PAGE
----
Wednesday, November 17, 1999
By Jan Ackerman, Post-Gazette Staff Writer
Joseph H. Hartzler's mobility has been hampered by multiple sclerosis, but not his spirit and enthusiasm for life.
Hartzler, the lead federal prosecutor in the successful conviction of Oklahoma City bomber Timothy J. McVeigh, brought a message of hope to about 200 people who attended the Allegheny County Chapter of the National Multiple Sclerosis Society's dinner at the Hilton Hotel last night.
"I try to make the audience realize that there are ways to deal with MS, to not let it result in major depression, or what I refer to as cocooning, where you envelop yourself in self-pity and assume you cannot accomplish anything," Hartzler said prior to his speech.
Hartzler, 48, married and a father of three sons, already had been dealing with multiple sclerosis for seven years when he applied for a chance to work with a team of prosecutors on the April 19, 1995, bombing of the federal building in Oklahoma City.
In volunteering for such an assignment, Hartzler didn't expect to become the chief prosecutor. He was hoping to play a small role in the prosecution of the perpetrators of the deadliest chapter of terrorism in American history.
"I was struck by the enormity of the crime. It was really a crime against the people, government of the United States," he said.
The truck bombing of the Alfred P. Murrah Federal Building in Oklahoma City took the lives of 168 people, including 19 children and eight federal agents.
At that time, Hartzler was happily settled in Springfield, Ill., where he was prosecuting fraud cases for the U.S. attorney's office there.
He and his wife, Lisa, both were involved in community organizations and were raising their sons, Alex, Adam and Matthew, now 15, 12, and 8.
A week before he was appointed chief prosecutor, Hartzler was honored as the National Multiple Sclerosis Society Father of 1995, an honor that enabled him and his family to meet President Clinton in the Oval Office.
Multiple sclerosis, a chronic, often disabling disease that attacks the central nervous system, often causes fatigue, blurred vision and a host of other symptoms.
Fatigue has not been a problem for Hartzler, but his mobility has deteriorated. When he first was diagnosed in 1988, he used his umbrella as a cane to help him walk; now he uses a motor scooter for transportation.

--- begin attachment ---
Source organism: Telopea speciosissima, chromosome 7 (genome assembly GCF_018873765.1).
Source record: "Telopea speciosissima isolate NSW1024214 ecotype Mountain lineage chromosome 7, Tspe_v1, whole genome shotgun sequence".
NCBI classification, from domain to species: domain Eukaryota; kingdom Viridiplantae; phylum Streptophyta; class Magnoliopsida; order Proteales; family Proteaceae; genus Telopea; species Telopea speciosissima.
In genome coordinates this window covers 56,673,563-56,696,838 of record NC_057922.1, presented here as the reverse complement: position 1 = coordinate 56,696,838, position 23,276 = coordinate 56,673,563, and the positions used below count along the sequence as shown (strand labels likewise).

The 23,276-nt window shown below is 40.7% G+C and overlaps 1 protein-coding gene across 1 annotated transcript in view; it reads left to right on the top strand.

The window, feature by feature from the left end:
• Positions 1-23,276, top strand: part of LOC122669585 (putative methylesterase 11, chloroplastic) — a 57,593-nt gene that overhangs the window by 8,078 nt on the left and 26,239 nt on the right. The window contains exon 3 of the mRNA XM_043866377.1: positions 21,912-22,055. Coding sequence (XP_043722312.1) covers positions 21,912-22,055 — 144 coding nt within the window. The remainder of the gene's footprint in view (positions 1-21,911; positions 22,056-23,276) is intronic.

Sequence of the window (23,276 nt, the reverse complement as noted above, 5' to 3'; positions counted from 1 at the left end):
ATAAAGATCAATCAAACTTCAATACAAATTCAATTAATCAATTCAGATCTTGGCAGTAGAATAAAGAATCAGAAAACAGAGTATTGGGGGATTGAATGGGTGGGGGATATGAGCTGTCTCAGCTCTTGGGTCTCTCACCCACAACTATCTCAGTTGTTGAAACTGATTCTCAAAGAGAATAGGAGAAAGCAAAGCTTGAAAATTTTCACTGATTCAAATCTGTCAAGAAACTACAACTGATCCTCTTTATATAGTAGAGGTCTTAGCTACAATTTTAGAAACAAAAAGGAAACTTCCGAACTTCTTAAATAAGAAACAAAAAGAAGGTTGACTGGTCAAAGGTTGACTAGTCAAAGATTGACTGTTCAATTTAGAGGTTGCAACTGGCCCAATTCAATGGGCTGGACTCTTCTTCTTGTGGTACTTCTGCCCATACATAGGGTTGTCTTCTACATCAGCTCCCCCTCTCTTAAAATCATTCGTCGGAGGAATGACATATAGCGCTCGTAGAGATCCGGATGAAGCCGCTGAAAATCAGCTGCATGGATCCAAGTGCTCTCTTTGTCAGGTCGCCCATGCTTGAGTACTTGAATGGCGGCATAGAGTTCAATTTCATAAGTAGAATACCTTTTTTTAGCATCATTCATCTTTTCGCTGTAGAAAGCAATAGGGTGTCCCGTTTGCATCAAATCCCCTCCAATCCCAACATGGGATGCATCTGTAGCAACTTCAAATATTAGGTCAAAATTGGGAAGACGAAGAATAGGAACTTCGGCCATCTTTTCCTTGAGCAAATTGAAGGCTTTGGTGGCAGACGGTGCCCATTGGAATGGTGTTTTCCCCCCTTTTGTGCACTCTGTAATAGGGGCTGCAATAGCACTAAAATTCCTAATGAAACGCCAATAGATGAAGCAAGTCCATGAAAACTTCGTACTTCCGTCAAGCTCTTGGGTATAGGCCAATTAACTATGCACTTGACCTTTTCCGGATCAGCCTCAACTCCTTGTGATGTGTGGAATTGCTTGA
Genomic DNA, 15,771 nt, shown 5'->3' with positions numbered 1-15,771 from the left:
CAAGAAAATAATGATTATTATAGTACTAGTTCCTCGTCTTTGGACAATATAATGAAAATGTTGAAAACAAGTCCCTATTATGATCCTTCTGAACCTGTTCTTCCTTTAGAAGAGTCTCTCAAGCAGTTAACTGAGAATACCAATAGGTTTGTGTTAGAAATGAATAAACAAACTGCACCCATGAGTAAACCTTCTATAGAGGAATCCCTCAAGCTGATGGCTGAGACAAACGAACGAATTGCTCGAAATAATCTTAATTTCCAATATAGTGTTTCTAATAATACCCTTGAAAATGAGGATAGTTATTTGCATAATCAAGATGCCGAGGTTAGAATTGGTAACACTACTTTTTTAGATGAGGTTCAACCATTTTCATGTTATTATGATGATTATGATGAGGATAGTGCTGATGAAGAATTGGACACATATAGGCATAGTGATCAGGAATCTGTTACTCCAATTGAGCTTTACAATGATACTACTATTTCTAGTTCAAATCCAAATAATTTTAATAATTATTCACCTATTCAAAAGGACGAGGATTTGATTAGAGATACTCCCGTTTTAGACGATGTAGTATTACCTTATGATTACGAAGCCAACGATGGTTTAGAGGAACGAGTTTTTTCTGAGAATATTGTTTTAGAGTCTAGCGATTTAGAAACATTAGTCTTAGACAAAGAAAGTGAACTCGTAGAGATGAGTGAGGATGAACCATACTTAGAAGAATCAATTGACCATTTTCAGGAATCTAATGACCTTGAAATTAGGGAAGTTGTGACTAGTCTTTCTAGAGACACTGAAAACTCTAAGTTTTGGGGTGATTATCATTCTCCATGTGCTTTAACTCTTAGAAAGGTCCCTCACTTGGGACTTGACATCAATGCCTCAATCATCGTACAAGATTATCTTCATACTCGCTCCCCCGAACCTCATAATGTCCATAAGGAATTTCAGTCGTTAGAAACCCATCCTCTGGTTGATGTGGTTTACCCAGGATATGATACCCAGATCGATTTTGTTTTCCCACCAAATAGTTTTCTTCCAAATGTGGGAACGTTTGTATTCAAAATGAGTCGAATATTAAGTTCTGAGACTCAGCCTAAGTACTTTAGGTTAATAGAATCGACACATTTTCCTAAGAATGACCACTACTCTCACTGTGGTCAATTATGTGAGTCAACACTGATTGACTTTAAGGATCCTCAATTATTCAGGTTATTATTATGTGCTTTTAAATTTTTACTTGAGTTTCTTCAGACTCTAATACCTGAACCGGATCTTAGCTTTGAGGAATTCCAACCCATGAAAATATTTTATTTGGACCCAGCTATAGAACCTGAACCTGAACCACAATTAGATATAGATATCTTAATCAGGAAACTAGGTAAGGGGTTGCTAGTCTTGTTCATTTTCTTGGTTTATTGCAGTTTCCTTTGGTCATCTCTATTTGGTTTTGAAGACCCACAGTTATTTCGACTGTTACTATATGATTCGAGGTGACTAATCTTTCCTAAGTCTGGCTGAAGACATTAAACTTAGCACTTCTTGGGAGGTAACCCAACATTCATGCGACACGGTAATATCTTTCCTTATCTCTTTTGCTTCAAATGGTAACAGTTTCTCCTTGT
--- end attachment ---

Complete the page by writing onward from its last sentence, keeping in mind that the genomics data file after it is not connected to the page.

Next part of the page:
Hartzler made it to the final interviews before anyone asked about his health. He thought his interviewers might have been afraid to bring the subject up, fearing to tangle with discrimination issues. When the subject finally was raised, Hartzler decided to put a positive spin on it.
In his family, Hartzler said, the philosophy is to hope for the best, but expect the worst.
Hartzler got the job as lead trial attorney, a job that took him to Oklahoma City and Denver, where he was in the national limelight when McVeigh was tried.
On April 25, 1997, Hartzler made an opening statement to the jury in the McVeigh trial that was described by the news media as "electrifying." He told the jurors about a tender encounter between two toddlers who died in the bombing.
The trial was a grueling experience: three weeks of jury selection, 17 days of trial and the death penalty phase. On June 13, 1997, Hartzler and his prosecutors finally rested, when a jury condemned McVeigh to death by injection of lethal poison.
Exceeding his two-year commitment by a few weeks, Hartzler returned to Springfield and his family, leaving the trial of the second suspect, Terry Nichols, to other prosecutors.
Hartzler said being away from his family was the toughest part of the experience. In a "bizarre way," he said, having MS made him continue, even when he felt that he should be home with his sons and wife.
"If I had withdrawn before my two years were up, there would have been speculation that it was because of my health," he said.
"MS would be tagged as the culprit," he said.